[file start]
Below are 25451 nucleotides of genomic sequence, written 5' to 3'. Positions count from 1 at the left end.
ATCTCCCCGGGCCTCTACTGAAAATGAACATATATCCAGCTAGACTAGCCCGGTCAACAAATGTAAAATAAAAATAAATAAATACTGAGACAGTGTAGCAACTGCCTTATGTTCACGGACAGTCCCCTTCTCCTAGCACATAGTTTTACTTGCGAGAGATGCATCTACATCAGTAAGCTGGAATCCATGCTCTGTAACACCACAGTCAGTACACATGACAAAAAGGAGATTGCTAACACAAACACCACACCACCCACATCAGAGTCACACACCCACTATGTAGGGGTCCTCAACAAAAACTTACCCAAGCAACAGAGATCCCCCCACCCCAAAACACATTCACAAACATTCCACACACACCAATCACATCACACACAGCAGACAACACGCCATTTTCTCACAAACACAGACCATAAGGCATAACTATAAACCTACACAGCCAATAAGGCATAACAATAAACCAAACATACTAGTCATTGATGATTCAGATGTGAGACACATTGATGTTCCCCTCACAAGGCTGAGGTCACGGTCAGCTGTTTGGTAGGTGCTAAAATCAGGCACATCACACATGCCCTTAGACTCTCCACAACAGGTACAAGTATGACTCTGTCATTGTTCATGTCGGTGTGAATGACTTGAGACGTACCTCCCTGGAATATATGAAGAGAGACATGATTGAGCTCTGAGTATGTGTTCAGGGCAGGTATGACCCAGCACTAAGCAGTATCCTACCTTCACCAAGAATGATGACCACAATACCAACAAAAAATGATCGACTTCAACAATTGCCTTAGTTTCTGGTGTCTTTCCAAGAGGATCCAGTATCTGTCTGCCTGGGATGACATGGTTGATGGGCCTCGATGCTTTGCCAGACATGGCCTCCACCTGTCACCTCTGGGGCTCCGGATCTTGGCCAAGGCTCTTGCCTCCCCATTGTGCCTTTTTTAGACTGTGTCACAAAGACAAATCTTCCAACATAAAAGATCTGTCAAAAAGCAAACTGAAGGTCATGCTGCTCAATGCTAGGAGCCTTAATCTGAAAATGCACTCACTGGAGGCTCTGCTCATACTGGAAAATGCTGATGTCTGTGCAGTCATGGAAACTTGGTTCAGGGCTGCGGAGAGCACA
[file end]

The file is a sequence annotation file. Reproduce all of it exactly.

Below are 25451 nucleotides of genomic sequence, written 5' to 3'. Positions count from 1 at the left end.
ATCTCCCCGGGCCTCTACTGAAAATGAACATATATCCAGCTAGACTAGCCCGGTCAACAAATGTAAAATAAAAATAAATAAATACTGAGACAGTGTAGCAACTGCCTTATGTTCACGGACAGTCCCCTTCTCCTAGCACATAGTTTTACTTGCGAGAGATGCATCTACATCAGTAAGCTGGAATCCATGCTCTGTAACACCACAGTCAGTACACATGACAAAAAGGAGATTGCTAACACAAACACCACACCACCCACATCAGAGTCACACACCCACTATGTAGGGGTCCTCAACAAAAACTTACCCAAGCAACAGAGATCCCCCCACCCCAAAACACATTCACAAACATTCCACACACACCAATCACATCACACACAGCAGACAACACGCCATTTTCTCACAAACACAGACCATAAGGCATAACTATAAACCTACACAGCCAATAAGGCATAACAATAAACCAAACATACTAGTCATTGATGATTCAGATGTGAGACACATTGATGTTCCCCTCACAAGGCTGAGGTCACGGTCAGCTGTTTGGTAGGTGCTAAAATCAGGCACATCACACATGCCCTTAGACTCTCCACAACAGGTACAAGTATGACTCTGTCATTGTTCATGTCGGTGTGAATGACTTGAGACGTACCTCCCTGGAATATATGAAGAGAGACATGATTGAGCTCTGAGTATGTGTTCAGGGCAGGTATGACCCAGCACTAAGCAGTATCCTACCTTCACCAAGAATGATGACCACAATACCAACAAAAAATGATCGACTTCAACAATTGCCTTAGTTTCTGGTGTCTTTCCAAGAGGATCCAGTATCTGTCTGCCTGGGATGACATGGTTGATGGGCCTCGATGCTTTGCCAGACATGGCCTCCACCTGTCACCTCTGGGGCTCCGGATCTTGGCCAAGGCTCTTGCCTCCCCATTGTGCCTTTTTTAGACTGTGTCACAAAGACAAATCTTCCAACATAAAAGATCTGTCAAAAAGCAAACTGAAGGTCATGCTGCTCAATGCTAGGAGCCTTAATCTGAAAATGCACTCACTGGAGGCTCTGCTCATACTGGAAAATGCTGATGTCTGTGCAGTCATGGAAACTTGGTTCAGGGCTGCGGAGAGCACA